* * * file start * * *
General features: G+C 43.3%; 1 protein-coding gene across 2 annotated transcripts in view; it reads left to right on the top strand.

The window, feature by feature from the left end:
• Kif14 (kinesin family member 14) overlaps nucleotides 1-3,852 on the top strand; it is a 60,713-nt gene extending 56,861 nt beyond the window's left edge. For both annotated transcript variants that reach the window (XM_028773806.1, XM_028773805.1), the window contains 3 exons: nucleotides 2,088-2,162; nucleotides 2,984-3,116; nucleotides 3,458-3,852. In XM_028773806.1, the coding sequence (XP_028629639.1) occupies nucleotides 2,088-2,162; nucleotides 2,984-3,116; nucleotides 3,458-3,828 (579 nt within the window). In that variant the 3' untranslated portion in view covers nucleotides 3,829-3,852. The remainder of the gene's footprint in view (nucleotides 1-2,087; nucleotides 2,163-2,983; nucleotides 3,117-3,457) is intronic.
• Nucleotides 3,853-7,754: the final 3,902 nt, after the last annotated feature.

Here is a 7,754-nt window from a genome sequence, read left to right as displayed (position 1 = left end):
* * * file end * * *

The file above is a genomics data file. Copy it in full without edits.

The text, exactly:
General features: G+C 43.3%; 1 protein-coding gene across 2 annotated transcripts in view; it reads left to right on the top strand.

The window, feature by feature from the left end:
• Kif14 (kinesin family member 14) overlaps nucleotides 1-3,852 on the top strand; it is a 60,713-nt gene extending 56,861 nt beyond the window's left edge. For both annotated transcript variants that reach the window (XM_028773806.1, XM_028773805.1), the window contains 3 exons: nucleotides 2,088-2,162; nucleotides 2,984-3,116; nucleotides 3,458-3,852. In XM_028773806.1, the coding sequence (XP_028629639.1) occupies nucleotides 2,088-2,162; nucleotides 2,984-3,116; nucleotides 3,458-3,828 (579 nt within the window). In that variant the 3' untranslated portion in view covers nucleotides 3,829-3,852. The remainder of the gene's footprint in view (nucleotides 1-2,087; nucleotides 2,163-2,983; nucleotides 3,117-3,457) is intronic.
• Nucleotides 3,853-7,754: the final 3,902 nt, after the last annotated feature.

Here is a 7,754-nt window from a genome sequence, read left to right as displayed (position 1 = left end):